If the UK Government elects to do nothing, Brussels Recast will no longer apply in relation to the recognition and enforcement of EU27 court judgements after Brexit. Consequently, the courts of England and Wales will most likely have to resort to common law rules. While circumstances in which the recognition and enforcement of EU27 judgements would fail to satisfy the common law requirements are likely to be limited, ultimately, the enforcement process may become more cumbersome and time-consuming post-Brexit.
The prospects of IndyRef2, let alone a referendum which reaches an outcome different to that of 18 September 2014, may be receding. That said, Brexit also raises the awkward question of what would happen in terms of judgement recognition between an independent Scotland, the remaining legal jurisdictions of the UK, and the EU27.
Recognition and enforcement of UK judgements by the courts in the EU27
The position will be similar in the EU27 post-Brexit. Enforcement of UK judgements (which post-Brexit will be third state court judgements) across the EU27 will be subject to the national laws of each Member State. However, the national laws on recognition of third state court judgements vary and indeed, in a number of jurisdictions, the procedure is more cumbersome than the automatic recognition rules under Brussels Recast.
Ultimately, the Brussels Recast regime is (at least) a two-way street, and the EU27 Member States also have a vested interest in finding a workable solution to protecting judgement creditors, who post-Brexit will be seeking to enforce a domestic judgement from courts in the EU27 against assets in the UK.
The other possible options for the UK include:
- entering into a bespoke UK-EU agreement on the continued application of Brussels Recast (or a framework to that effect);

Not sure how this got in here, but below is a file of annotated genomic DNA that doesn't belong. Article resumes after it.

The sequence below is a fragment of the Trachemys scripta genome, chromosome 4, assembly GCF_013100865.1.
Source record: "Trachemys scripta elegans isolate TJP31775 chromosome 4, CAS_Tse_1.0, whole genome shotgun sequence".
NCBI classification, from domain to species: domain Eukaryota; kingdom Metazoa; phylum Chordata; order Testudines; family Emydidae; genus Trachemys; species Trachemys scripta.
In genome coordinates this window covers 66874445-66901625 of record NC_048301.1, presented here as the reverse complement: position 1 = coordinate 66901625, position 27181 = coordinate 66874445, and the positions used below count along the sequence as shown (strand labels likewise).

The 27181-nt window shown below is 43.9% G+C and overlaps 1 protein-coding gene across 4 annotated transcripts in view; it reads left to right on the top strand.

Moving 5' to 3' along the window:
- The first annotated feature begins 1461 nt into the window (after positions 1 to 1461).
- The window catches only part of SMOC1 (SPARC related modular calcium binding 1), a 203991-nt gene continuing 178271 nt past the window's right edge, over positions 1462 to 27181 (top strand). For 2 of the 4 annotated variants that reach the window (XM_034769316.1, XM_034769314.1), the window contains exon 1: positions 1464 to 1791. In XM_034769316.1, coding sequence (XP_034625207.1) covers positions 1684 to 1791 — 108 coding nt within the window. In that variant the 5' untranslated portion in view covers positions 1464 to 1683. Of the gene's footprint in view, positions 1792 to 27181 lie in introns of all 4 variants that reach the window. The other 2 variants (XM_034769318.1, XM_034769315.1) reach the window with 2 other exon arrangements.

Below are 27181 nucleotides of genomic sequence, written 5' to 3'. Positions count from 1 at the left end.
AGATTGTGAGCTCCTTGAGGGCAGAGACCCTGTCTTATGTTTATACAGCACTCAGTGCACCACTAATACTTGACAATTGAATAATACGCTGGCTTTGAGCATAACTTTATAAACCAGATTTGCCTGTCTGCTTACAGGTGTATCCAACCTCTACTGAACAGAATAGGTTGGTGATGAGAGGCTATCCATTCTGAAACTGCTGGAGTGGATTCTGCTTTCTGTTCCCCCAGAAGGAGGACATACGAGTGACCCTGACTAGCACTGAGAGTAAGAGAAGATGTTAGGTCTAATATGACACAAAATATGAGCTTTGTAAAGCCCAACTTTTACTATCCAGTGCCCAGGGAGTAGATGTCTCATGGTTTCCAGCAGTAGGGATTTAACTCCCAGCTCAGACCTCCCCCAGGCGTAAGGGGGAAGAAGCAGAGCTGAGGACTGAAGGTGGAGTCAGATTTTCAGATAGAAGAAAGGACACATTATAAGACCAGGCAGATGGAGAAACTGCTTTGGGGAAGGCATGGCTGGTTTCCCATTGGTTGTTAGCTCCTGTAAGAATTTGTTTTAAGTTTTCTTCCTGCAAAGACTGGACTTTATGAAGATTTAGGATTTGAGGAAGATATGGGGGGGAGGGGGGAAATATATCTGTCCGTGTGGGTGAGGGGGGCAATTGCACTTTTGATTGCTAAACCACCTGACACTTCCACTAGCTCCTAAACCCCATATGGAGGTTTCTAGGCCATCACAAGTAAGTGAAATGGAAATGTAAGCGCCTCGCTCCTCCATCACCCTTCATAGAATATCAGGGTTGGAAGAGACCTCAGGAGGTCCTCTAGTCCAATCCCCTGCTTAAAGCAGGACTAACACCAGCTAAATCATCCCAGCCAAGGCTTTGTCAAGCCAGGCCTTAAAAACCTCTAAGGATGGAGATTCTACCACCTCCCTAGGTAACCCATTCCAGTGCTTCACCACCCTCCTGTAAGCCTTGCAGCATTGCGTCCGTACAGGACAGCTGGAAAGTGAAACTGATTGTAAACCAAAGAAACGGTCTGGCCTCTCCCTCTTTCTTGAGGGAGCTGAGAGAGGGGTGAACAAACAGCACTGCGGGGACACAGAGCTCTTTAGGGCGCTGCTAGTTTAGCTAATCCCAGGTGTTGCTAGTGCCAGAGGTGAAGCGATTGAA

- acceding to the 2007 Lugano Convention (‘Lugano’) as an independent party; and
- acceding to the 2005 Hague Convention (‘Hague’) as an independent party.
Bespoke UK-EU Agreement
To preserve the status quo, a new treaty would have to be negotiated between the EU and the UK (or provisions included in any overarching withdrawal agreement) providing for reciprocal arrangements for recognition and enforcement of judgements. This is unlikely to be straightforward, as such a bespoke UK-EU treaty would require unanimity among the EU27.
Denmark concluded such a bespoke treaty with the EU since it is not bound by the relevant treaty provisions under which Brussels Recast was enacted. Importantly, however, the Danish agreement provides for references from the courts of Denmark to the Court of Justice of the European Union (‘the CJEU’) and for CJEU jurisprudence on Brussels Recast to be taken into account by the Danish courts. Denmark also cannot enter into international agreements that affect or alter the scope of Brussels Recast without the EU’s consent. Given the current political climate, these aspects of such a bespoke treaty are unlikely to be acceptable to the UK Government. Are there more politically palatable alternative options?